The Jayalalithaa saga

INDIAN POLITICS is as vindictive in its revenge as it is uneasy in its virtue. Tamil Nadu politics sports a post-Emergency paradigm of `regime revenge', which has been taken to its maximal limits. Before the Emergency, `regime revenge' took many forms. President's rule was imposed on Opposition States. Defections toppled governments. Commissions of inquiry were set up to probe the conduct of the predecessor regime for overtly political reasons to embarrass opponents and not to achieve tangible results. After the Emergency (1975-77), a series of investigative Commissions were appointed to investigate the `Emergency'. Eventually, nothing came of these endeavours. But, all this set us a definite pattern of ``regime revenge''. Politicians who succeeded into power felt they had earned the right to take revenge on the previous regimes whether through Commissions or criminal prosecution.

Tamil Nadu has become the citadel of `regime revenge' politics. During the Emergency, President's Rule was imposed in 1976 on allegations of corruption against the DMK Government. In the 1990s, it was hardly surprising that Ms. Jayalalithaa and her Ministers were at the receiving end of over 20 prosecutions. Mr. Karunanidhi decided to make a spectacle of these trials by combining them to be heard together in three special courts in Chennai.

Our police can be as sophisticated as they can be crude. So a number of `credible' cases were filed and prosecuted in the full glare of publicity in the specially designated and designed courts. Once a prejudice is built, many things, both right and wrong, flow with the prejudice. Ms. Jayalalithaa is now acquitted in three cases. An acquittal does not necessarily mean that the original charges did not initially disclose an offence. Part of the politics of `regime revenge' is to file credible cases. But, in this process the damage done to Tamil Nadu politics has been immense. ``Revenge regime'' politics has upstaged all other social and political concerns. Ms. Jayalalithaa also wants revenge.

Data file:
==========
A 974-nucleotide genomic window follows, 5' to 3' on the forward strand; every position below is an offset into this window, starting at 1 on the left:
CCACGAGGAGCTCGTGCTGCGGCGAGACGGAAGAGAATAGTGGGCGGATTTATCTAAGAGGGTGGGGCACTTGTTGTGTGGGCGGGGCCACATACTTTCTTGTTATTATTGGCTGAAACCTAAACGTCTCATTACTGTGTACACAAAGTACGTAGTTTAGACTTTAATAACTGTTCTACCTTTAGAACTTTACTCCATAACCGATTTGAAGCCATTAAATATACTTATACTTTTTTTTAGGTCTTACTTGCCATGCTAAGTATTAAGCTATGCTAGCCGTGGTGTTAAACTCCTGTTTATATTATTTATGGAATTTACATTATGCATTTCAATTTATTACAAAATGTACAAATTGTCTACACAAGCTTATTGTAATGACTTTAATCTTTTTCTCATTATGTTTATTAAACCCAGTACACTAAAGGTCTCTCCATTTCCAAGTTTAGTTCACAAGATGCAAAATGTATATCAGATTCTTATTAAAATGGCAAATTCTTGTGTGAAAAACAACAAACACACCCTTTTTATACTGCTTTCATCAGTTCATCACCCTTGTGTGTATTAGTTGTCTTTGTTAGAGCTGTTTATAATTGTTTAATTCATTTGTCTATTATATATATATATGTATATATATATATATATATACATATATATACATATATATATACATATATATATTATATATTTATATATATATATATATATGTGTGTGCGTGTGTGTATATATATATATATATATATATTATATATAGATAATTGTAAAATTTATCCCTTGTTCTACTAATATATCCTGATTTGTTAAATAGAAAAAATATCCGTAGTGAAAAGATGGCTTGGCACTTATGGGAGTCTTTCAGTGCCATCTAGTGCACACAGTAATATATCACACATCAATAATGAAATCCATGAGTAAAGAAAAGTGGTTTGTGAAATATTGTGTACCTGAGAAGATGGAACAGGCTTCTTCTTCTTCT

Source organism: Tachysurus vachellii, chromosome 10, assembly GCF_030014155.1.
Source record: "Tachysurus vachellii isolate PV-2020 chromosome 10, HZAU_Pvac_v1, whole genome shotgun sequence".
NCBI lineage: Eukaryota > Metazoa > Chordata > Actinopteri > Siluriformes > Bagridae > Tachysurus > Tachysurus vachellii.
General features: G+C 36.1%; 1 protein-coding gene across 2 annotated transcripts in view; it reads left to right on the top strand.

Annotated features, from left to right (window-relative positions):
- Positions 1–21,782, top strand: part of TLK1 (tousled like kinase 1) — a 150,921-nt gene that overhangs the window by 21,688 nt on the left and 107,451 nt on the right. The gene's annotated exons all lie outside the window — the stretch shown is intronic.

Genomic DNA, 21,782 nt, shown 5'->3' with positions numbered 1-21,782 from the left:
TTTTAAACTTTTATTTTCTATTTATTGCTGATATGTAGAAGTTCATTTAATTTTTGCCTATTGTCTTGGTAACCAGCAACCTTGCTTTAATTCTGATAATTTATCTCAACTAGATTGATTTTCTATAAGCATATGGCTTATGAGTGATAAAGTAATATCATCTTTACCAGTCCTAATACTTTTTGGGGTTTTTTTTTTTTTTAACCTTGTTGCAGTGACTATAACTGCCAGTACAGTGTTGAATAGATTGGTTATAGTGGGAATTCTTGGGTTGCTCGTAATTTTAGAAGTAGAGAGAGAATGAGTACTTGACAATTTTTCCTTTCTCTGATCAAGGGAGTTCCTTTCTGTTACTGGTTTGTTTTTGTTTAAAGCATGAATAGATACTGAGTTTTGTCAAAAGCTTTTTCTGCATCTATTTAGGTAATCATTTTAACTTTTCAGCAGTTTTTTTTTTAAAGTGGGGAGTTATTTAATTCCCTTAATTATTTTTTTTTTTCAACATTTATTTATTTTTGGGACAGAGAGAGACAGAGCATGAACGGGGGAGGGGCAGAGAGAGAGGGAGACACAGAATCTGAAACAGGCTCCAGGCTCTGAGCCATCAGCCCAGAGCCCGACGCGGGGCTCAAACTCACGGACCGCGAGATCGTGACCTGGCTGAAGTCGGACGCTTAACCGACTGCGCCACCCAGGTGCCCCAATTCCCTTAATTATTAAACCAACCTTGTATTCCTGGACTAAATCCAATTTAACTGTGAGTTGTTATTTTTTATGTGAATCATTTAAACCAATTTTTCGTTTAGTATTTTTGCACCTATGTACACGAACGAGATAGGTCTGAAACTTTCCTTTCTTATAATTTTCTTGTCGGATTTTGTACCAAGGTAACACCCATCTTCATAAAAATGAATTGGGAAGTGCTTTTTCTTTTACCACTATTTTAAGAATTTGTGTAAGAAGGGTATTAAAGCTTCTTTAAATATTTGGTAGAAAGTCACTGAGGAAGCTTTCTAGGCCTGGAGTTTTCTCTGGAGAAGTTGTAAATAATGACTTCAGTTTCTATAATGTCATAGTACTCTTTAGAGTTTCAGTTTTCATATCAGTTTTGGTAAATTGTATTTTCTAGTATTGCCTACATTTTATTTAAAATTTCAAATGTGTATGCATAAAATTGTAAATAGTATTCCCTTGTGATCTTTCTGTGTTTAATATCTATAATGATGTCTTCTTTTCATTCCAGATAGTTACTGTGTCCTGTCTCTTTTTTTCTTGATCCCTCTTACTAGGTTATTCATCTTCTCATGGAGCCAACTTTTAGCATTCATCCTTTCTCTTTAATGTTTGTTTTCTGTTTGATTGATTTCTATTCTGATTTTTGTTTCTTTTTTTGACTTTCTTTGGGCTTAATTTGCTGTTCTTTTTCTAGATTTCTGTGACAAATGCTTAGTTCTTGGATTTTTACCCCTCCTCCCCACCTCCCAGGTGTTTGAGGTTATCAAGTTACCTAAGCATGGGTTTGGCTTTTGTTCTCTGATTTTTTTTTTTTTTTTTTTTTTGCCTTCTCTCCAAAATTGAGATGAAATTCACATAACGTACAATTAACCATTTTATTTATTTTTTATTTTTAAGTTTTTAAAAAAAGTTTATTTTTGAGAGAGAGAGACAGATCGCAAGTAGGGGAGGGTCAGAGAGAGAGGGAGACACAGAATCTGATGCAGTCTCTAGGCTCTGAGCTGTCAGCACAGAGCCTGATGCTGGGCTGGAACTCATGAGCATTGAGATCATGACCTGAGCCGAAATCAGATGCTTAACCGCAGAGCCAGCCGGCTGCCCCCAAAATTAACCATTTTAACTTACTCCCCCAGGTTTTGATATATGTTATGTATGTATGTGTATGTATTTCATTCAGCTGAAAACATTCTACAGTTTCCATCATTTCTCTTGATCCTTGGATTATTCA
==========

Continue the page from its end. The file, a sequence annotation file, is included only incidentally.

But Ms. Jayalalithaa's story is far from over. People have not forgotten the grand wedding which she patronised. It flaunted excessive wealth beyond imagination. There are more cases and instances of allegations. Whatever the legal strength of each allegation, these cases cannot be wished away. They have to go through the legal grind unless shown not to disclose an offence or tainted with malafide prosecution.

Indian electoral law and politics is confronted with distinctions over `tainted', `corrupt', `convicted' and `disqualified' politicians. `Tainted' politicians include both innocent and un-convicted criminals. They suffer no electoral disqualifications as their cases meander slowly through courts. The Law Commission suggested that those formally charged, but not convicted, for disqualifactory crimes should be excluded from election and public office. Indian Constitutional practice suggests that `tainted' and charged (but unconvicted) politicians should be dealt with by peoples' democracy. India's problem has been that the people have constantly voted `tainted' politicians into power. But, electoral absolution does not mean innocence. Therein lies the problem. The Jayalalithaa acquittals are, perhaps, a message to seriously consider the overall proposal of the Law Commission to bring charged `tainted' politicians within the domain of disqualification and not leave such matters just to the electorate.

Ms. Jayalalithaa has been politically endorsed by the electorate and legally acquitted in some cases. What happens next? The immediate question is whether an appeal can be filed in the Supreme Court. The State Government is under Ms. Jayalalithaa's thumb and is unlikely to file an appeal. In the Janata Dal case (1992), the Supreme Court raised serious doubts on whether third parties have the locus to file appeals and revisions in criminal cases. But a writ may lie asking the State why serious consideration not be given to filing an appeal. This flows from the hawala case (1998). Or, indeed, on a third party appeal, the Supreme Court may feel that a proper case has been made out because the acquittal judgment is so seriously flawed as to be perverse. This, in part, occasioned the Supreme Court's interference in the Janata Dal case. For that, a detailed examination of the acquittal cases is called for.

There remains the serious question as to whether Ms. Jayalalithaa can be sworn in as Chief Minister. With no present electoral disqualification, the path to her enthronement is temporarily clear. But, should she claim the title before or after she has been elected as an MLA? An un-elected person cannot be a Chief Minister for a second time under the six-month clause. It is in Ms. Jayalalithaa's interest to get elected as an MLA before she stakes a claim as Chief Minister, for three reasons. First, she will not have to confront the issue of seeking a second un-elected six- month term. Second, she will be protected from immediate disqualification during appeal in respect of convictions in these and other cases which will go on. Third, confidence in democracy will be enhanced immensely. Like Indira Gandhi, Ms. Jayalalithaa may not want to leave her throne to someone else for too long. But this is not a public interest reason. The rule of law and justice are more important than any individual's claim to power.

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